The apparatus of this invention being of relatively simple design is attached with facility to any suitable piece of yarn processing equipment such as, for example, a spinning frame, yarn twister, superloft machinery, yarn winding apparatus, quillers, and others. Utilization of the apparatus in accordance with the process of the invention releases substantially no heat to the surrounding atmosphere and consequently there is no need for heat removal apparatus or air cooling apparatus, such as refrigeration or the like. Furthermore, changing air currents and ambient temperature changes have no noticeable effect on the operation of the apparatus. Accordingly, input adjustments are held to a minimum.

In operation, the process is carried out on the apparatus by initially applying the desired degree of pressure to the anvil 15 and the tool 21. This is accomplished simply by adjusting the sleeve 13 so that the surfaces of the anvil 15 and tool 21 rest against each other under the desired amount of pressure. Next, the yarn is fed over the continuous feed drum 25 between the surfaces of the tool and anvil and over the drawing drum 26, and thence to a collection device. Subsequently the transducer is energized by gradually increasing the input until the desired results are obtained. If necessary, the rate of travel of the yarn can be raised or lowered to the optimum speed of introduction at the particular rate of vibration and amount of pressure being employed. Inspection of the product will indicate whether the desired results are being achieved.

In those cases where it is desired to fuse the yarn and to convert it into a sheet or film, operation of the apparatus takes place at relatively high power inputs and high pressures which cause yarn being treated to achieve approximately a molten state, although substantially no heat is given off and the process is carried out at atmospheric pressure, even though pressure is applied to the yarn as it passes between the surfaces of the tool and anvil.

I claim:

1. A process for crimping synthetic thermoplastic yarn comprising introducing said yarn into a treatment zone having opposing surfaces mechanically vibrating said yarn between said surfaces varying the pressure on at least one of said surfaces so as to impart sufiicient vibration to said yarn in order to alter substantially the physical state of said yarn and to impart specific substantially permanent crimped configuration thereto and removing said yarn from said treatment zone.

2. The process as defined in claim 1 wherein the yarn is intermittently introduced into the treatment zone, intermittently mechanically vibrated under pressure in said treatment zone, and intermittently removed from said treatment zone.

3. The process as defined in claim 1 wherein the yarn is continuously introduced into the treatment zone, intermittently mechanically vibrated under pressure in said treatment zone, and continuously removed from said treatment zone.

4. The process as defined in claim 1 wherein the synthetic thermoplastic yarn comprises polyamide yarn.

5. The process as defined in claim 1 wherein the synthetic thermoplastic yarn comprises polyester yarn.

6. The process as defined in claim 1 wherein a synthetic thermoplastic yarn comprises acrylic yarn.

7. The process as defined in claim 1 wherein the synthetic thermoplastic yarn comprises polypropylene yarn.

8. The process as defined in claim 1 wherein the yarn is twisted before introduction into said treatment zone and the twist is substantially permanently set therein in said treatment zone.

9. Apparatus for treating synthetic thermoplastic yarn comprising a first support, means located on said support including an anvil, a second support located opposite the first support, means located on said second support including a tool, said anvil and said tool having planar surfaces opposed to each other for applying pressure to yarn and for mechanically vibrating yarn passed between said surfaces, and continuous feed mechanism to deliver yarn between said surfaces.

10. Apparatus for treating synthetic thermoplastic yarn comprising a first support, a threaded screw disposed on said support, a sleeve divided into two sections, one of said sections having a spring and an anvil located therein, said spring applying force to said anvil, the second section being threaded to cooperate with said threaded screw to adjustably move said sleeve, said force applying spring and said anvil, a second support located opposite the first support, a transducer attached to said second support, a tool operatively connected to said transducer, said transducer mechanically vibrating said tool, said anvil and the head of said tool having surfaces opposed to each other for applying pressure to yarn and for mechanically vibrating yarn passed between said surfaces.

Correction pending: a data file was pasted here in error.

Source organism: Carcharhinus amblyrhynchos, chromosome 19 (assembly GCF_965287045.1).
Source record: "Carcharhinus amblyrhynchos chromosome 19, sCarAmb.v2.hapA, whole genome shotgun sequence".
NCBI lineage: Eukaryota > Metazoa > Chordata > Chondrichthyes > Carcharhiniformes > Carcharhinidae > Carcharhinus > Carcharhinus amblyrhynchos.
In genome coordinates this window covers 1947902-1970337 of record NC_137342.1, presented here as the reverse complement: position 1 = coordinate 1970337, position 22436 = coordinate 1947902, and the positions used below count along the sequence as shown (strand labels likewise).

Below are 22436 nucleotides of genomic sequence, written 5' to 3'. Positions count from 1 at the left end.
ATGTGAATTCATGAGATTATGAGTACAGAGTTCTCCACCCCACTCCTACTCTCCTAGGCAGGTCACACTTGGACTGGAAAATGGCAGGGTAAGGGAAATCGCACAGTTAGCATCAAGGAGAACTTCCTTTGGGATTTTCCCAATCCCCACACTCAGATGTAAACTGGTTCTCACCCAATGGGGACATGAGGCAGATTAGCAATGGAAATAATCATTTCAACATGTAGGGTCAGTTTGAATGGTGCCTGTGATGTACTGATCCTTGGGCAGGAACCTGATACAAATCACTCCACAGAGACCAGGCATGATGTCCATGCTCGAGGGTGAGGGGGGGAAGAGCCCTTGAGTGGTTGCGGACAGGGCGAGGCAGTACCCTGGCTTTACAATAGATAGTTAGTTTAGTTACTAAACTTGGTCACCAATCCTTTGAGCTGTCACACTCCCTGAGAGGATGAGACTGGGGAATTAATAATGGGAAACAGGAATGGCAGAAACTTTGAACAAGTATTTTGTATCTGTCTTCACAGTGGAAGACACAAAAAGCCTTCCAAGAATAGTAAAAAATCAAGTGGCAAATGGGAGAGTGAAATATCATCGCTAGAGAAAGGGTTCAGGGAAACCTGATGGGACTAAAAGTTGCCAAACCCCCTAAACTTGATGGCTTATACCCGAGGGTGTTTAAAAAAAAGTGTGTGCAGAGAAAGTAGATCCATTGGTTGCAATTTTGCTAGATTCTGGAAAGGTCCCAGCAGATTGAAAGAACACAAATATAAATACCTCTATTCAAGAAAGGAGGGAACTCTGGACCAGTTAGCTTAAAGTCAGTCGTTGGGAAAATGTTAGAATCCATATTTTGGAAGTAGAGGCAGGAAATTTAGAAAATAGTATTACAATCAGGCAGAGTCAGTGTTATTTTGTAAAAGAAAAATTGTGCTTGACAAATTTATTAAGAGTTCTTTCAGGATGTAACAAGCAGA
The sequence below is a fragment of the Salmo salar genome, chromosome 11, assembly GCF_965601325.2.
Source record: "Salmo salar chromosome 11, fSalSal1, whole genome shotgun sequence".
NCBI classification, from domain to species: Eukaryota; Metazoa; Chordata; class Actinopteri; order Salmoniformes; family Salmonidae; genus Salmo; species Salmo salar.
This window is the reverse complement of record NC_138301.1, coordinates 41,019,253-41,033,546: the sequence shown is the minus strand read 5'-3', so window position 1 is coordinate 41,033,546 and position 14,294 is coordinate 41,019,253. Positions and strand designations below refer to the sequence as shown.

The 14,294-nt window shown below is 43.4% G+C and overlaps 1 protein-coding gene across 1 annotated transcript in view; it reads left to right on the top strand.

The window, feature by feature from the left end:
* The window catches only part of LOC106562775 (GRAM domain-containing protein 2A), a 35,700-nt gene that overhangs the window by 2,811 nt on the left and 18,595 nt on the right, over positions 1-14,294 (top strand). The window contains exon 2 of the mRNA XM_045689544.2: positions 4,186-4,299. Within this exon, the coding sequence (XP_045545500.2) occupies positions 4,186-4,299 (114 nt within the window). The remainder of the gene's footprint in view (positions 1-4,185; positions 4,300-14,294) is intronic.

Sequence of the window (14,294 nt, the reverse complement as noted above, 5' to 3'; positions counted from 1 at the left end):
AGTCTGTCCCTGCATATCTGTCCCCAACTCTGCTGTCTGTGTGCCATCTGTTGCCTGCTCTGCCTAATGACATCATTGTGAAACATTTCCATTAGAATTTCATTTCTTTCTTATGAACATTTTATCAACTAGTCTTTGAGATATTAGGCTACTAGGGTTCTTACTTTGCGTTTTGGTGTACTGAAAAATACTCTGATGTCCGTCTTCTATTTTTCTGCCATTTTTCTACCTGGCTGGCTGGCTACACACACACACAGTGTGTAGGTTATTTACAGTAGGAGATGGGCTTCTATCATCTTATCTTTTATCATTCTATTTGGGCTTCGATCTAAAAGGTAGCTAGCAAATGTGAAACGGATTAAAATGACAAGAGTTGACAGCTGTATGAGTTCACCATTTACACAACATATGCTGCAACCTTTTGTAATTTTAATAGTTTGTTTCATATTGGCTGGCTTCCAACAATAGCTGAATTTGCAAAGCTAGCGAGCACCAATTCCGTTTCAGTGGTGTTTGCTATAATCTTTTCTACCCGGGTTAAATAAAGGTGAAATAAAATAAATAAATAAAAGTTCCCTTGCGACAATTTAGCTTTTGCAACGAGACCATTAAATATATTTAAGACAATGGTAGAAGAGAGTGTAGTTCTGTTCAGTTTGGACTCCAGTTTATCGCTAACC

References Cited UNITED STATES PATENTS 3,304,593 2/ 1967 Burklund. 2,938,258 5/1960 Starkie. 3,184,354 5/1965 Strother 156-73 3,211,159 10/1965 Goble.

PHILIP DIER, Primary Examiner.

US. Cl. X.R.

Patent Citations
Cited PatentFiling datePublication dateApplicantTitle
US2938258 *Apr 18, 1958May 31, 1960English Rose LtdMethod and means for processing thermoplastic yarn
US3184354 *Feb 28, 1962May 18, 1965West Point Mfg CoMethod of splicing multifilament yarns by vibratory treatment
US3211159 *Apr 30, 1962Oct 12, 1965Engineering & Dev Company Of CUltrasonic method for treating natural and synthetic fibers
US3304593 *Jan 21, 1965Feb 21, 1967Burklund Lab IncYarn bulking method and apparatus
Referenced by
Citing PatentFiling datePublication dateApplicantTitle
US3653948 *Nov 27, 1968Apr 4, 1972Kalle AgProcess and apparatus for compressing string-forming polymer substances by mechanical vibration
US3661661 *Dec 9, 1969May 9, 1972Robertshaw Controls CoSonic welding apparatus having universal aligning means
US3672012 *Jul 30, 1970Jun 27, 1972Burklund Glenn AApparatus for texturizing yarns and the like
US3745618 *Mar 23, 1972Jul 17, 1973Burklund GMethods for texturizing yarns and the like
US4097327 *Mar 5, 1976Jun 27, 1978Station Service-Textile F. Calemard Et Cie S.A.Ultrasonic
US4193833 *Apr 24, 1978Mar 18, 1980Ex-Cell-O CorporationUltrasonic packaging machine
US4256529 *Jan 5, 1979Mar 17, 1981Cavitron CorporationUltrasonic apparatus for manufacturing brassiere tapes
US4279675 *Jan 10, 1980Jul 21, 1981Ex-Cell-O CorporationMethod and apparatus for packaging
US4534819 *Nov 28, 1983Aug 13, 1985Springs Industries, Inc.Woven textile fabric having an ultrasonically cut and sealed edge and apparatus and process for producing same
US4623420 *Jun 6, 1985Nov 18, 1986Branson Ultrasonics CorporationAnvil for ultrasonic slitting apparatus
US4693771 *Apr 10, 1985Sep 15, 1987Springs Industries, Inc.Thermoplastic and cotton fibers mixed
US4877478 *Jan 27, 1988Oct 31, 1989Awax S.R.L.Device for continuous hot-sealing of thermoplastic films
WO1979000972A1 *Apr 19, 1979Nov 29, 1979J YoungUltrasonic packaging machine
Classifications
U.S. Classification28/258, 28/277, 65/504, 264/70, 28/253, 156/580.1, 156/73.2
International ClassificationB29C65/08, D02G1/00
Cooperative ClassificationB29C65/08, D02G1/00, B29C66/80, B29C66/8161
European ClassificationB29C66/8161, B29C65/08, B29C66/80, D02G1/00